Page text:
- Hardcover: 236 pages
- Publisher: William Morrow & Co; 1st edition (September 1986)
- Language: English
- ISBN-10: 068805949X
- ISBN-13: 978-0688059491
- Package Dimensions: 9.3 x 6.1 x 1 inches
- Shipping Weight: 1.1 pounds
- Average Customer Review: 4.5 out of 5 stars See all reviews (75 customer reviews)
- Amazon Best Sellers Rank: #815,480 in Books (See Top 100 in Books)
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I, Tina Hardcover – September, 1986
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From Library Journal
Tina's autobiography is just what you'd expect from the fiery superstar: high-powered, sexy, honest, with apparently nothing held back. Tina was neglected as a child and abandoned at age 10. At 18 she hooked up with talented piano player Ike Turner; two years later, in 1960, they had their first hit record. The couple enjoyed considerable material success, but life with Ike became hell on earth. In 1976, Tina got out, giving up all rights to her and Ike's assets to gain her freedom. Flat broke, she started a comeback that culminated with Private Dancer, her award-winning, multi-million selling, worldwide smash album. Tina has somehow remained compassionate, generous, sober, a gutsy survivor who never lost faith in her exceptional singing and performing talents. A good choice for public libraries. Thomas Jewell, Waltham P.L., Mass.
Copyright 1986 Reed Business Information, Inc.
“Splendid...this is rock history with substance!” (Susan Brownmiller, Newsday)
“And what a tale she has to tell!” (Liz Smith, New York Daily News)
“A page-tuner!” (People) --This text refers to an out of print or unavailable edition of this title.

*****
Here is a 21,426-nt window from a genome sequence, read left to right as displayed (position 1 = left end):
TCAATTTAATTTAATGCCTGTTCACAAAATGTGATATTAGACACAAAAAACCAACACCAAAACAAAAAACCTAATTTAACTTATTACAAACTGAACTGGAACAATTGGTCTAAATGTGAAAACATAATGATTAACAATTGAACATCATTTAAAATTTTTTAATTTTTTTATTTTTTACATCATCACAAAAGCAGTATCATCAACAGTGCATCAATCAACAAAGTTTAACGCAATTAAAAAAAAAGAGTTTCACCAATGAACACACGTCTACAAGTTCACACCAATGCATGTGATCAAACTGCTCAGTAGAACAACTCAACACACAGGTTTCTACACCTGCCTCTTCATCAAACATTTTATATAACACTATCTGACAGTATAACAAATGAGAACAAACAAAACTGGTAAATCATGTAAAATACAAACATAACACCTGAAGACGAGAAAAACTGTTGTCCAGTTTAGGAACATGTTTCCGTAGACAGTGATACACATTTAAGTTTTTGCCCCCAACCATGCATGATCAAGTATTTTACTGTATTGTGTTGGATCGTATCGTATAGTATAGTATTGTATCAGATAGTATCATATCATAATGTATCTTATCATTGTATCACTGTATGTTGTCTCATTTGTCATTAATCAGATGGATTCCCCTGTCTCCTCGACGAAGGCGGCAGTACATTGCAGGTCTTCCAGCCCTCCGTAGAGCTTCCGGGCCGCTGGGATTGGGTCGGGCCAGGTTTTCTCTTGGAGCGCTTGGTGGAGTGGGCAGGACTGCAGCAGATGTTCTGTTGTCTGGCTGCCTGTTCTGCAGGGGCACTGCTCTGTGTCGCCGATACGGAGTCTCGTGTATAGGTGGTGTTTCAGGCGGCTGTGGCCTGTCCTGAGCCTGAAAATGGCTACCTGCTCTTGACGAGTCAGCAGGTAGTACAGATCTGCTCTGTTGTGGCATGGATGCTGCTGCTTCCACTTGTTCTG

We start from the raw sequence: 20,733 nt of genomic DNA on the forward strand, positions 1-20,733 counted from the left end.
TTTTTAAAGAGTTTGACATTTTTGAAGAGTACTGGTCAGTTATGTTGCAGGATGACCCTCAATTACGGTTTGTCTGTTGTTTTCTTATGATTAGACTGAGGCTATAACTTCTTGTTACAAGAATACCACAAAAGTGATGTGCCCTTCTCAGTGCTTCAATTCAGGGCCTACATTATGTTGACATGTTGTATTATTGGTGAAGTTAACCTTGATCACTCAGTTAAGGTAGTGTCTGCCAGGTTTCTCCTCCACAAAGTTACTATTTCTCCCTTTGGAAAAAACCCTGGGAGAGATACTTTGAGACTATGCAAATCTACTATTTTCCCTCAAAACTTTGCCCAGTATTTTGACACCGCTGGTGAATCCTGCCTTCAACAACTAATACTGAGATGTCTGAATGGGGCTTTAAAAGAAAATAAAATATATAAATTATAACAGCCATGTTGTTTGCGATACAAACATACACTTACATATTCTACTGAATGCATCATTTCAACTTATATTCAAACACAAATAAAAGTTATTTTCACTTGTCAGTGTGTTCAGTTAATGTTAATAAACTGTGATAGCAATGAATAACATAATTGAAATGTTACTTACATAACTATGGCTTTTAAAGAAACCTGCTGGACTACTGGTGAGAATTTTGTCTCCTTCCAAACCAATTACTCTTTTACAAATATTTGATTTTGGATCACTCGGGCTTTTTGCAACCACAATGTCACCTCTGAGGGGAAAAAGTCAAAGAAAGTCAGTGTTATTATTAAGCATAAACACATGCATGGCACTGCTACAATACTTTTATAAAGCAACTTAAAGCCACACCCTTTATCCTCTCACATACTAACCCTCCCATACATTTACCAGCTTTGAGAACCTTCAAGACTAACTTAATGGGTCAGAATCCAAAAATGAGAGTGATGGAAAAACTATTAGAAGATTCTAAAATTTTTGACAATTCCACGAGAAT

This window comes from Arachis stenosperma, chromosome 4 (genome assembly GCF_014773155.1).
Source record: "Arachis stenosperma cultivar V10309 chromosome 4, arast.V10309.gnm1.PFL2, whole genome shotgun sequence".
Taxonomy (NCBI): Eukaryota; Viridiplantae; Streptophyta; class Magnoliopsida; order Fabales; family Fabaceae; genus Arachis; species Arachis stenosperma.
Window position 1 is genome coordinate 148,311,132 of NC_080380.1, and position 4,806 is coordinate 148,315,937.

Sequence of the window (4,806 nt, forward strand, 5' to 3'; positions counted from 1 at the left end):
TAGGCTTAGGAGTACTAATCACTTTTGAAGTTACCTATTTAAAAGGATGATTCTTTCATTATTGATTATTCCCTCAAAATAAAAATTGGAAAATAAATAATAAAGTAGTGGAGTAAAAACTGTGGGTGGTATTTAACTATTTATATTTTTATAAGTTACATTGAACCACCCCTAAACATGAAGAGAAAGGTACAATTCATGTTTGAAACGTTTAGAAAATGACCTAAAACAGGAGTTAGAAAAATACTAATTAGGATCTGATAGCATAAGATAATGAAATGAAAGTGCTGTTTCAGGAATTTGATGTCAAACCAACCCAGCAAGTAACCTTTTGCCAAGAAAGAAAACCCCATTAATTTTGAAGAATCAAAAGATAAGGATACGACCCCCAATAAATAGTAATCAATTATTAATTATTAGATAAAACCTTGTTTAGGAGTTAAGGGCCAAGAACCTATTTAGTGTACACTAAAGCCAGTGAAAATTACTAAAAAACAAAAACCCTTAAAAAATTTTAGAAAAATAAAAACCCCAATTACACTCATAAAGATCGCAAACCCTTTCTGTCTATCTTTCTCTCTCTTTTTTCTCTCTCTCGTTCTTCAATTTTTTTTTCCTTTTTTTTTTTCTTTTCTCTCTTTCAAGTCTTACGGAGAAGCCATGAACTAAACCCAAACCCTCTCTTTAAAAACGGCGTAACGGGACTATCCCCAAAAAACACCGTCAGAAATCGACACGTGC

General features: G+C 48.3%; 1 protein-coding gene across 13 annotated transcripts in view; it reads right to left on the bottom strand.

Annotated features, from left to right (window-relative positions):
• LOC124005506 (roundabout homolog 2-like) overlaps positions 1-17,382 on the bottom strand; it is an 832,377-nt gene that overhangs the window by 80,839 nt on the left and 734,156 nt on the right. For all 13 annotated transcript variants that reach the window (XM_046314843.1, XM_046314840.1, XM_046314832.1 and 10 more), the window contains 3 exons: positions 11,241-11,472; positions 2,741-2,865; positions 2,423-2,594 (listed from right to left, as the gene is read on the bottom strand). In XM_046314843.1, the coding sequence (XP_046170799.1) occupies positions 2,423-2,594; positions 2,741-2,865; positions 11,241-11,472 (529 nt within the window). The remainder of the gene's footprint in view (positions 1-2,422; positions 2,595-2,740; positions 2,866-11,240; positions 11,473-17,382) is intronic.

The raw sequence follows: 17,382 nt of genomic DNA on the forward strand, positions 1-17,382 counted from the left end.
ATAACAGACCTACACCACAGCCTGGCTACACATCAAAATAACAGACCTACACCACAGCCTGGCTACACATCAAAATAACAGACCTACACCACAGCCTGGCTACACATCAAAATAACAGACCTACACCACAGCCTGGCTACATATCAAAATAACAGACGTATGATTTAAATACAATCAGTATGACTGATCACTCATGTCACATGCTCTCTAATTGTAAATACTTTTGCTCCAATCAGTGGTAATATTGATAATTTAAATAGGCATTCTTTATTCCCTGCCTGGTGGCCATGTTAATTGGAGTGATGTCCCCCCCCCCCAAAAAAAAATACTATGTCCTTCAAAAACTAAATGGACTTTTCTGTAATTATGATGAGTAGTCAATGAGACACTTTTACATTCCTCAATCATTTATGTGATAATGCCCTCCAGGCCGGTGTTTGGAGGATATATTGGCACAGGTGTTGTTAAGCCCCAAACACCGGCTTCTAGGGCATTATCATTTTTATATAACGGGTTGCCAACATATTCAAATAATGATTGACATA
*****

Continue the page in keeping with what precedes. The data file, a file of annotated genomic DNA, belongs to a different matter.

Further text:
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Top customer reviews
Not only did Anna Mae Bullock (Tina's birth name) come from humble background, in Nutbush, Tennessee, but she survived horrific years of abuse at the hands of husband, promoter and singing partner, Ike Turner. He basically possessed her emotionally, physically and psychologically. He also violated her in every possible way. Before Tina even met the man, she was singing her heart out at church choir. Upon meeting Ike, at the tender age of eighteen, she went on to shoot to stardom, but, not without tremendous sacrifices and risks to her well being. The man was deranged, a full blown drug addict, womanizer and psychopath. I do not want to give away too many details about her life - you really should read the book for your self. This is a spellbinding account of her life (so far). This was originally released in 1986. Highly recommended.
so much turmoil and not getting dragged down by the devil....himself. walking the earth..cause that's really
what he was. If she's really at peace and happy? Good for her..too bad the kids suffered the most in the end.
As I expected, the book went a lot further into Tina's life and her relationship with Ike Turner. I would say that three-fourths of the book centered around Tina's highly caustic relationship with Ike. I came away with conflicting views about Tina Turner and a concrete opinion about Ike.